Saturday, 2 January 2016

The Keeper's Vow

The Keeper's Vow

by B.F. Simone

3 out of 5

From the day he showed up on her front porch, he desperately needed three things: a new beginning, a place to belong, and someone to stand beside him.

By the time she figured that out, it was too late.

In a world where being half-vampire is a dark secret that tears families apart, 16 year-old Katie Watts must untangle the web of lies that is her so-called life. No one is who she thought they were. Her father is keeping secrets and everyone knows the darker truth except her. She has no direction, no answers, and—when she searches for the truth—no home.

As the web untangles, the truth pulls Katie and Tristan closer together, and they find themselves connected in more ways than she can believe. But—is honesty worth more than blissful ignorance? Can she live with the truths that begin with her dead mother and end with The Keeper’s Vow?

When a strange new guy starts stalking her, Katie suddenly realises that not only is the world more complicated than she could have thought; but her friends and family have been lying to her for years.

Katie is now aware of the guardians, and their duties; and the vampires and werewolves in the world.
After her rather forced decision to become a guardian, she is thrown in the deep end with training. There is a lot to learn, and as her friends have a three-year head-start, Katie has a lot of catching up to do.

I really liked the world that Simone has created, with its histories and prejudices. The school with the secret extra courses. The vampires, werewolves; the untouchable guardians. It was all wonderfully creative!
I liked the plot as well, I'd say that it's at the older end of the Young Adult spectrum; dropping the f-bomb and scenes of graphic violence. It nicely balances the danger of the fantasy world; and the realistic issues and stresses between family and friends.

I felt very sorry for Katie, she has put her trust in Lucy (basically her surrogate mum); and her best friends Allison and Brian. But it turns out that all of them have been - if not lying outright - hiding the truth of the guardians from her.

I loved the romance between Katie and Tristan, it is slow to develop and questioned throughout. It is so refreshing to read something where the guy isn't immediately infatuated and over-protective. If anything, Tristan goes overboard in pushing Katie to reach her full potential.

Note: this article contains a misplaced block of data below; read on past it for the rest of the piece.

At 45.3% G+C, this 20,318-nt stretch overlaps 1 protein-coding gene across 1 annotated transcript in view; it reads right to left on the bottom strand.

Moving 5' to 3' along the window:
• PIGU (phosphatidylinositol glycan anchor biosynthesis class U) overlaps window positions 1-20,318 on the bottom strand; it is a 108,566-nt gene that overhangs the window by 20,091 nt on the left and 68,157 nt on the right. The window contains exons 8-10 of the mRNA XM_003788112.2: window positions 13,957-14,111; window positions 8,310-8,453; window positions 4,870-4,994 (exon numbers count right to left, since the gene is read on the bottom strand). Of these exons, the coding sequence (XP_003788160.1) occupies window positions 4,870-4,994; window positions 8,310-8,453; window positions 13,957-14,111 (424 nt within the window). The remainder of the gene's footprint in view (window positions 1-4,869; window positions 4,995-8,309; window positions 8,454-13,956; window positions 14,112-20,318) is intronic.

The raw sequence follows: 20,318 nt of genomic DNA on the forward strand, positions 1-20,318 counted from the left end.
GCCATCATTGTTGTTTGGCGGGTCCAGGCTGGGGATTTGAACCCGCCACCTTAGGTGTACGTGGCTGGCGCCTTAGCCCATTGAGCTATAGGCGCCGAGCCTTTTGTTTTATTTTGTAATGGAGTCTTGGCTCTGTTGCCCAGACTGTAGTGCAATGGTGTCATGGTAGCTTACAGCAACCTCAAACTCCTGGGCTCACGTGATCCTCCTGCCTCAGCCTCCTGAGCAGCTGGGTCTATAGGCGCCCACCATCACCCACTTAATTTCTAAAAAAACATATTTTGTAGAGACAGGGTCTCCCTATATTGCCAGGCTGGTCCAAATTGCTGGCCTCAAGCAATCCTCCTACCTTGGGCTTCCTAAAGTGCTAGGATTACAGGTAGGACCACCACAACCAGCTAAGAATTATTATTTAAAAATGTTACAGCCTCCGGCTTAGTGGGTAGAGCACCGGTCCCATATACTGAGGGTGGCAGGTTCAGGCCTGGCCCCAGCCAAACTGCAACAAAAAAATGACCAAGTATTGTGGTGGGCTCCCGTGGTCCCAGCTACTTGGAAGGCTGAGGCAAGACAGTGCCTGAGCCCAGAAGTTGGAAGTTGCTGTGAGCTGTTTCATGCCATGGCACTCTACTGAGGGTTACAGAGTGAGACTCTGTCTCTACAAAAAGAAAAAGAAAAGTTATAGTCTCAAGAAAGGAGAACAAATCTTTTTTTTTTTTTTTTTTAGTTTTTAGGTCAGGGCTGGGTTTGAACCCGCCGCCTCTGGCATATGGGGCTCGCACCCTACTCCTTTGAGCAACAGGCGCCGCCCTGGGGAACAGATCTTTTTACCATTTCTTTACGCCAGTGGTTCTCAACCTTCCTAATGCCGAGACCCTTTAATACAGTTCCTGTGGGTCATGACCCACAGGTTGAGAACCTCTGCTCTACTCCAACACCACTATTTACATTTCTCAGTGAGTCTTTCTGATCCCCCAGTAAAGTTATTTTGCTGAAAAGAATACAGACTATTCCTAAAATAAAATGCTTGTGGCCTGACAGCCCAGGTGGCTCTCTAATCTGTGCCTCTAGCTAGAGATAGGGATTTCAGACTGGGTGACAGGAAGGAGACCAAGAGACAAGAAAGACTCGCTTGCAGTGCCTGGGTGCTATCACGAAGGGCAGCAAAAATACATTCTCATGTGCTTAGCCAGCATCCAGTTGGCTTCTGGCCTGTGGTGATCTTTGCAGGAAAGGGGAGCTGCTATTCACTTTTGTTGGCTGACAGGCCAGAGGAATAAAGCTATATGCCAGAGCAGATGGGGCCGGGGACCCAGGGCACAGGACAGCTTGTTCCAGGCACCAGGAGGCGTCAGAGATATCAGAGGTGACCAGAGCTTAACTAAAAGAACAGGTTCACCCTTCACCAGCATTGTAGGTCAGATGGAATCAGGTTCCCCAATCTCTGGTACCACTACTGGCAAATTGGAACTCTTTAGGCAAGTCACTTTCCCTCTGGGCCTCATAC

Which is all great, but I wish it had been executed a little more smoothly.
The first thing I will admit, is that I did not like Katie. She is very selfish, blind to whatever problems even her closest friends are going through. On the one hand, her selfishness is done in an intentional way, and is resolved by the end, and I'd rather her keep that personality flaw. I dunno, maybe if her personality didn't bleed so much into the narrative, it wouldn't hinder the story, for me.

I was often confused, in the first half of the book, and had to keep going back and re-reading. There were sections that were disjointed, going in one direction before jumping track, or being constantly blocked by Katie not wanting to know and/or other people refusing to tell. I suddenly felt like Tristan (the mind-reading vampire), overwhelmed by the unconnected thoughts being thrown at you.
There were parts that I never worked out:
((Minor Spoilers))
Why did Brian shoot Katie?
Why wasn't everyone more concerned about that?
Why didn't Lucy help rescue Tristan?
Where did Mercedes disappear to when Katie faced Eshmael?
Why did the "untouchable" thing pop up in some scenarios, and not others?
This got smoother in the second half of the book, as the story and plot picked up pace.

There were a few typos that made me pause. It only bothered me because I had to concentrate on the text so much because of the above point. There was probably one error per page - there were a variety of homophone errors, that wouldn't show up on a spell-check, but I'd hope an editor would spot.
The one that pestered me most: being "a part" of something, is very different than being "apart".

Overall, it is a creative world with an enticing plot, and I will be continuing with the series.

Goodreads link

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